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Opinions, please - Italian Grand Prix 1960


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#1 Barry Boor

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Posted 23 September 2002 - 22:30

Today I began to wonder just what sort of race the 1960 Italian Grand Prix would have been if all the British cars had turned up.

I suppose there are 2 scenarios: the race including the banking and the race without.

Would any of those old enough to remember 1960 care to offer up hypotheses.....?

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#2 David Holland

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Posted 23 September 2002 - 23:08

I guess it's more of what we would not have seen.
Victory would have gone to a rear engine Cooper or Lotus on either versions of the track (after all they used the banking again the following year) so we would not have seen the final WC victory of a rear engined car.
Plus we would have missed the only Grand Prix appearence of drivers such as Piero Drogo, Fred Gamble, Alfonso Thiele and Arthur Owen (the later two being banked circuit specialists with their speed record experience) who let's face it are not really Grand Prix material - but who would deny their moment of World Championship glory? These are the people that add spice and colour to the championship who lucked in on the big time and more power to their elbow I say.
I've always thought this race and the US GP at Sebring had the most interesting grid line ups with those unusual names and cars that took part.

#3 Richard Jenkins

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Posted 23 September 2002 - 23:22

Today I began to wonder just what sort of race the 1960 Italian Grand Prix would have been if all the British cars had turned up.


Originally posted by David Holland
Plus we would have missed the only Grand Prix appearence of drivers such as Alfonso Thiele and Vic Wilson. I've always thought this race and the US GP at Sebring had the most interesting grid line ups with those unusual names and cars that took part.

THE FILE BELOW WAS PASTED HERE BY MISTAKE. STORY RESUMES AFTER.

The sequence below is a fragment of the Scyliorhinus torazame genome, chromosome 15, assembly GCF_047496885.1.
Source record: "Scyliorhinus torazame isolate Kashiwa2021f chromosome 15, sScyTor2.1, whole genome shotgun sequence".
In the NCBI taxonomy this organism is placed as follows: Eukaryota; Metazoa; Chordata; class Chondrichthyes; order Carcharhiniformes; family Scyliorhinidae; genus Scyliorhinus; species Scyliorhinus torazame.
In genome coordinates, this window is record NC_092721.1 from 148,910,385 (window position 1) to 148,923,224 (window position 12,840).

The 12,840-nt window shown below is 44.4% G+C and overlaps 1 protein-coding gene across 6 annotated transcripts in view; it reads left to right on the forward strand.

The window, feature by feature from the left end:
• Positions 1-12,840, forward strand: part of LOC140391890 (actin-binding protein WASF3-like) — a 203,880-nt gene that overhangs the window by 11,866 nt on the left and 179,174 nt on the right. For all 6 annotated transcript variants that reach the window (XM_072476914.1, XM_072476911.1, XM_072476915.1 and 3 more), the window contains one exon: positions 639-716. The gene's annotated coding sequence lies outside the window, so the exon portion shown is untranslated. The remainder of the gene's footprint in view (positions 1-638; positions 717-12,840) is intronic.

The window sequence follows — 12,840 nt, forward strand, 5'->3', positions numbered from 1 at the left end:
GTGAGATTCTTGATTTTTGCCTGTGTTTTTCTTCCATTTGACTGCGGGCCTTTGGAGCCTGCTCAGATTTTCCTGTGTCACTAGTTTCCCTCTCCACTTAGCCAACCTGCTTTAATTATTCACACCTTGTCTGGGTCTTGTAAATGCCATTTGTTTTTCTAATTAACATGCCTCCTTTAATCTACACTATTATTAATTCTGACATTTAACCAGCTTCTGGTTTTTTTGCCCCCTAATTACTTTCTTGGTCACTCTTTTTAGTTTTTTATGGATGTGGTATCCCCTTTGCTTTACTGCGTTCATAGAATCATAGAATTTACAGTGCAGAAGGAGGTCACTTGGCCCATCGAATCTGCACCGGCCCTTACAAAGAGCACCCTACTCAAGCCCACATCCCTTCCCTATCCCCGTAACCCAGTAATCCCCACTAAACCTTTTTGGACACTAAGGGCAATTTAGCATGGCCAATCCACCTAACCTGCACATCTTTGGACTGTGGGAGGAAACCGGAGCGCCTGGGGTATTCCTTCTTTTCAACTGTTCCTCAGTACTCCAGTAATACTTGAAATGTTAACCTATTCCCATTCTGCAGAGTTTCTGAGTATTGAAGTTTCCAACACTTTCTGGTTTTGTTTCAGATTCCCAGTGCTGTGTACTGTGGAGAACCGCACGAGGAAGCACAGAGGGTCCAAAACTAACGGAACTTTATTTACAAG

If all the British cars had turned up, then I probably would've been saved an awful lot of hassle 42 years later!! :lol: :lol:

As David said, the story of Fred Gamble is a delightful one. Because of that, I'd leave it just the way it is, thank you. (Nervous breakdowns & lurking in librabies, not withstanding!)

#4 Roger Clark

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Posted 24 September 2002 - 18:55

I don't think we could definitely say a British car would have won. Ferrari had shown at Reims that power could still be competitive with frontal area on a fast circuit, and he always found a little extra for Monza. On the other hand he had stopped development of the 2.5 litre cars.

THere probably wouldn't have been a formula 2 class, so would Ferrari have raced a 2.5 rear engined car? Probably not as he was concentrating on development for 1961.

If a British car were to win, which would it be? Brabham had aleady won the championship and there is often some reaction when a dominant champioinship is completed. Would a Lotus 18 have finished? Moss might have done and if he did he would surely have won, but I can't see the works cars lasting the distance.

It would surely be a race of attrtion and such races often go to the most unexpected of victors.

As an ousider, and just to wind up the originator of this thread, how about Dan Gurney in a BRM?

#5 Joe Fan

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Posted 24 September 2002 - 19:19

Originally posted by David Holland
I guess it's more of what we would not have seen.
Victory would have gone to a rear engine Cooper or Lotus on either versions of the track (after all they used the banking again the following year) so we would not have seen the final WC victory of a rear engined car.


There were actually quite a few privateer Coopers in the event, with the best one finishing fourth.

I have often wondered why Masten Gregory, who was a regular Centro Sud driver at that time, did not compete in the race. Mimo Dei had American Alfonso Thiele and Italian Giorgio Scarlatti entered in his Centro Sud Coopers for this race. Masten wasn't afraid of Montlhery or AVUS or anything for that matter so I cannot understand his absence.

#6 Barry Boor

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Posted 24 September 2002 - 21:18

so would Ferrari have raced a 2.5 rear engined car? Probably not